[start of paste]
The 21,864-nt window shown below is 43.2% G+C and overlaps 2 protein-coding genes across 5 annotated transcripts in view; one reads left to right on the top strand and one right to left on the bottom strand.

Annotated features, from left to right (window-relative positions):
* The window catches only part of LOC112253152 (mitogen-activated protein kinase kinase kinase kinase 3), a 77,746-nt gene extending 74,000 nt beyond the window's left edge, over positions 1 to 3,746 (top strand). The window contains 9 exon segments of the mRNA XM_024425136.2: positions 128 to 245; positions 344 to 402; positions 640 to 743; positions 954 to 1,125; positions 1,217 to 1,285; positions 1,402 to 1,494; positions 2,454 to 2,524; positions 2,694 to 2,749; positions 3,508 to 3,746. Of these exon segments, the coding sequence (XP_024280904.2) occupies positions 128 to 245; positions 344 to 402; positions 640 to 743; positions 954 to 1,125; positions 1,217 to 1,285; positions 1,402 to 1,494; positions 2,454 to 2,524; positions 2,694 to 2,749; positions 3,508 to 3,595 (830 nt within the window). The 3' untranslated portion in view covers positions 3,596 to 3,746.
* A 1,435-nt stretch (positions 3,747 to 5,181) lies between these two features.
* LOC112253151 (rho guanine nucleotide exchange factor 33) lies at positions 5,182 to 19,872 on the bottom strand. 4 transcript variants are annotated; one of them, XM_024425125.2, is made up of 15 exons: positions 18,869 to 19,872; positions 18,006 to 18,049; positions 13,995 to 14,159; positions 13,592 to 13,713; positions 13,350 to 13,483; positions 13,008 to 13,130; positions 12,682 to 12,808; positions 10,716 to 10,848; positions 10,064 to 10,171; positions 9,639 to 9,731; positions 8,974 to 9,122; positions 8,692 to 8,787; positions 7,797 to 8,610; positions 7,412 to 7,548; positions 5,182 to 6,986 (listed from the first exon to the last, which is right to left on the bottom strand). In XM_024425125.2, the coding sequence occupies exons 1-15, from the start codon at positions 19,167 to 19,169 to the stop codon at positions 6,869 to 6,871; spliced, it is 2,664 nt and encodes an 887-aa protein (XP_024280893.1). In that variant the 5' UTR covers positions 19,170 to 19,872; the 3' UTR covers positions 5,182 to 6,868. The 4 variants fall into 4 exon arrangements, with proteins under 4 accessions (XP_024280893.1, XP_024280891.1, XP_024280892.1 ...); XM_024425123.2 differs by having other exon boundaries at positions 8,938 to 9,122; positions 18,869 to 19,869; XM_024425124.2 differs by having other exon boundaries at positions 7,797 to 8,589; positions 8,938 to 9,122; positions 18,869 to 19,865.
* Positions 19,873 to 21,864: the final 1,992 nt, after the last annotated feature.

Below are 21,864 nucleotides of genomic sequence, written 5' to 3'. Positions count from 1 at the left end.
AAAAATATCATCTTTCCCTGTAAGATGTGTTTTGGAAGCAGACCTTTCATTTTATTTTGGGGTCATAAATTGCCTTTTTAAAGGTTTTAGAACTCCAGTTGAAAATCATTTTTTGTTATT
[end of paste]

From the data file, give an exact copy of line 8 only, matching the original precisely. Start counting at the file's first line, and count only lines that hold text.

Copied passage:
AAAAATATCATCTTTCCCTGTAAGATGTGTTTTGGAAGCAGACCTTTCATTTTATTTTGGGGTCATAAATTGCCTTTTTAAAGGTTTTAGAACTCCAGTTGAAAATCATTTTTTGTTATT